NYPD Detective Claire Codella has just won a tough battle with cancer. Now she has to regain her rightful place on the force. she hasn't even been back a day when Hector Sanchez, a maverick public school principal, is found murdered. The school is on high alert. The media is howling for answers. And Codella catches the high-profile case at the worst possible time. As she races to track down the killer, she uncovers dirty politics, questionable contracts, and dark secrets. Each discovery she makes brings her closer to the truth, but the truth may cost Codella her life.
January 1, 2016 | madame librarian
IT'S TAX TIME!!!
Canton Club 55+ is once more offering AARP Sponsored tax preparation assistance at The Summit/Canton Senior Center. Registration begins Tuesday, January 5, 2016. Call 734-394-5485 between 9:00AM - 4:00PM to make your appointment (this service available February 2, 2016 - April 12, 2016). All joint tax return appointments must be an AM appointment. No exceptions.
June 11, 2015 | madame librarian
A recent publication from the Michigan Attorney General's office can help prevent consumer scam, particularly those targeting Michigan's older adults. PROTECT YOURSELF, PROTECT YOUR FUTURE includes tips on protecting your personal information and reducing your exposure to identity theft,
including directions for getting your name off unwanted telemarketing and junk mail lists and for exercising
your right to receive free annual credit reports. The information and advice in this Guide is supplemented by other free publications of interest to consumers.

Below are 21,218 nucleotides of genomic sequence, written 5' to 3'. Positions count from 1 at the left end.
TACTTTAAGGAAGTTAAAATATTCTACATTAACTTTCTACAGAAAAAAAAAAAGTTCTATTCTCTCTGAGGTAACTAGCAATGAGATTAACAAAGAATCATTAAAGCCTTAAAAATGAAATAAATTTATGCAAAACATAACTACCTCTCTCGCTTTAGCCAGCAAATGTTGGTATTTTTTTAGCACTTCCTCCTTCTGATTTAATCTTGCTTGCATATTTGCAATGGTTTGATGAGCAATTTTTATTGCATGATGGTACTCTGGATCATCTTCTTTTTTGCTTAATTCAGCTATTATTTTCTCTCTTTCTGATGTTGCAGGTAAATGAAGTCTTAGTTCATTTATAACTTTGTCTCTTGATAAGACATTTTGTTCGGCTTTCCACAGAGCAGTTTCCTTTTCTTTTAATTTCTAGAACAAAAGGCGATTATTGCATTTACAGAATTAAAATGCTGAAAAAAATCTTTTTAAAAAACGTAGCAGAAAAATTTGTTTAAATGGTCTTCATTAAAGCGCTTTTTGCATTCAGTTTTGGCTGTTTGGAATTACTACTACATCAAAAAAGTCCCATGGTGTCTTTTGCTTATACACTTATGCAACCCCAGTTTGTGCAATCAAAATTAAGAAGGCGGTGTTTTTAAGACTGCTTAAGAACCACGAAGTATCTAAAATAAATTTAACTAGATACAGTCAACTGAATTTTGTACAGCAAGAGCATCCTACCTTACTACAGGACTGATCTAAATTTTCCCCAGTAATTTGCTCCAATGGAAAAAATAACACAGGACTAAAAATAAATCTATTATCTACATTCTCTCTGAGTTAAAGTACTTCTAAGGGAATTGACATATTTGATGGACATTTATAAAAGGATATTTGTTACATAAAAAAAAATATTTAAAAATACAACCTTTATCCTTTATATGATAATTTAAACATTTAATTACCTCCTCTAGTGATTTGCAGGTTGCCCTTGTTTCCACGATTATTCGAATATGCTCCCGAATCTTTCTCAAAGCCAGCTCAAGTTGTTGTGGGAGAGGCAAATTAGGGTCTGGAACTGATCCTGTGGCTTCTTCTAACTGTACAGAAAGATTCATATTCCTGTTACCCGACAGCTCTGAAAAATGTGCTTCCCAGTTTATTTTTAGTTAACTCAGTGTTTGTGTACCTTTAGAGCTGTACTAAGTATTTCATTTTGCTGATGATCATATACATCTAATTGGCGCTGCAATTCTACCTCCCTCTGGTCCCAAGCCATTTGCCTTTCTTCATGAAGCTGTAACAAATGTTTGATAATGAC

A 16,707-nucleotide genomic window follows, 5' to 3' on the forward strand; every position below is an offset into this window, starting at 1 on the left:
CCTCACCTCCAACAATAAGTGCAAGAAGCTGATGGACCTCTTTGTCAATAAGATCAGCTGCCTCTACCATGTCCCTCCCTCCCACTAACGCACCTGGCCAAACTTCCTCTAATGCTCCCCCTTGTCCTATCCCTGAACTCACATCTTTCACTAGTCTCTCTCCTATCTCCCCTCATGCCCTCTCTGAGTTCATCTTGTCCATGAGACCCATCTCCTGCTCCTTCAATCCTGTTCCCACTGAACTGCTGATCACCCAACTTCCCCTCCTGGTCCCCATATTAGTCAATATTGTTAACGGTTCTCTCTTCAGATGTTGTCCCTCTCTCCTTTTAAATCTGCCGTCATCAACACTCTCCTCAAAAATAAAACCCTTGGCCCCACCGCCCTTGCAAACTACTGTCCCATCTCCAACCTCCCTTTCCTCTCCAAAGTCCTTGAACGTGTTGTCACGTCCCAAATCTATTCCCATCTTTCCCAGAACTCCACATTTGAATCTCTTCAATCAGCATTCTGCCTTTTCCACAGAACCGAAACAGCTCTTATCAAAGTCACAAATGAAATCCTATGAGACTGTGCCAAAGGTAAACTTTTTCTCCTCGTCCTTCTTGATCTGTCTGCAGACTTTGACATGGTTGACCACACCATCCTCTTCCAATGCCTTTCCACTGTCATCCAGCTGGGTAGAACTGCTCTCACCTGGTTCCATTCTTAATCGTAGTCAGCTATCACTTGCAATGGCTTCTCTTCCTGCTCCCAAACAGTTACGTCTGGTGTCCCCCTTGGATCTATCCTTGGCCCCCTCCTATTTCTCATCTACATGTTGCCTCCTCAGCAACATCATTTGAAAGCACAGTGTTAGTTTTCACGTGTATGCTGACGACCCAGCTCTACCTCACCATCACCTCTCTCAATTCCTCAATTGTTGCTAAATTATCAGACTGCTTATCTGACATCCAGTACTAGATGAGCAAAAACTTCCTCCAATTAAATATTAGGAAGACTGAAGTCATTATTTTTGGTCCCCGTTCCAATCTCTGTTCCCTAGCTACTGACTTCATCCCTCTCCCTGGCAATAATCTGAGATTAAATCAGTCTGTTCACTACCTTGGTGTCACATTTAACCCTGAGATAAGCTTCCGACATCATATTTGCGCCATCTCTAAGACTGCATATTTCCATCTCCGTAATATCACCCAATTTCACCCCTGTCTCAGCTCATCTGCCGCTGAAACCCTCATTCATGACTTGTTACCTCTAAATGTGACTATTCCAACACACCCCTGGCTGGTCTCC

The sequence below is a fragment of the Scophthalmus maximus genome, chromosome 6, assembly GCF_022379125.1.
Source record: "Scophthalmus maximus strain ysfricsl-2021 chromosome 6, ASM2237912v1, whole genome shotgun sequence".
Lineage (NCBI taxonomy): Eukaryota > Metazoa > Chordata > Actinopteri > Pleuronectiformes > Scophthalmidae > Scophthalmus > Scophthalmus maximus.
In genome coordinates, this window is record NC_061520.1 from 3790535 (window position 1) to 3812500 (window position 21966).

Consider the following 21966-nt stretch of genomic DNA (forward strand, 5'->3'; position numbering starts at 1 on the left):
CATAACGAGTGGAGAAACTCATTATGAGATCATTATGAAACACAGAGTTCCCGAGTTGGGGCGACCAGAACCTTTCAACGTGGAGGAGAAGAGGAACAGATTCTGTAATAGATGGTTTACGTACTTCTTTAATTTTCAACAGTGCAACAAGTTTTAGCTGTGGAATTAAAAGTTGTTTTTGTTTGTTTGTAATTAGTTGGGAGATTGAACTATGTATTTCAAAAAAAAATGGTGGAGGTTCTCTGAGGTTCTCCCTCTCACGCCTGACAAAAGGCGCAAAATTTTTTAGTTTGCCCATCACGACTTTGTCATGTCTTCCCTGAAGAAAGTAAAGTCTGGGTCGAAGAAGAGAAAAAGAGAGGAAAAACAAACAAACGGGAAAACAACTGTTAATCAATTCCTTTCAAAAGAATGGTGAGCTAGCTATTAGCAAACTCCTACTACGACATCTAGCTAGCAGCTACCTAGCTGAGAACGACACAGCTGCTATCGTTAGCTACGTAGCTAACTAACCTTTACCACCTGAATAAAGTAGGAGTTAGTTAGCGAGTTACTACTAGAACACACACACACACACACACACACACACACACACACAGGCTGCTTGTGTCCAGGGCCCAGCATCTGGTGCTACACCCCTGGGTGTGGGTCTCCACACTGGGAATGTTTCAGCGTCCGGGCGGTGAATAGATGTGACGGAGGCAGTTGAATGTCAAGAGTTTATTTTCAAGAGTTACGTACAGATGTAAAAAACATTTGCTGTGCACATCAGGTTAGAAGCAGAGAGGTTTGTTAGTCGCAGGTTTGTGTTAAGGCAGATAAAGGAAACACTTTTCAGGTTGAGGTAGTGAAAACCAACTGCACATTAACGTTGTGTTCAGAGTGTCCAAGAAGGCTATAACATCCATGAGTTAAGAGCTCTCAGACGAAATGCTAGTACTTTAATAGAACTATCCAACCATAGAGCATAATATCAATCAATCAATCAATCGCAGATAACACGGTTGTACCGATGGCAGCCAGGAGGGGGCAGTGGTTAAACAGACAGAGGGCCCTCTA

You can view Michigan Senior Brigade's consumer alerts online by visiting their website, www.michigan.gov/ag or by calling the Consumer Protection Division, toll-free, at 1-877-765-8388.
March 17, 2015 | Blogbrarian
Your FICO score is 90% of a credit decision and can affect your ability to buy a home or be part of a new business venture. In this program, the representatives from SCORE will teach you how to calculate your credit score and potentially fix it. They will also teach you the elements that make a good credit rating and how it affects your decisions and relates to business.
October 10, 2014 | madame librarian
The Federal Trade Commission (aka FTC) is the nation’s consumer protection agency. The FTC works to prevent fraudulent, deceptive and unfair business practices in the marketplace. They have created PASS IT ON an FTC website containing articles, presentations, video, and activities — with information about scams and pass on some information that could help someone you know. Health, finances, privacy are just some of the issues they focus on. There is a link to the FTC for individuals wanting to report a scam.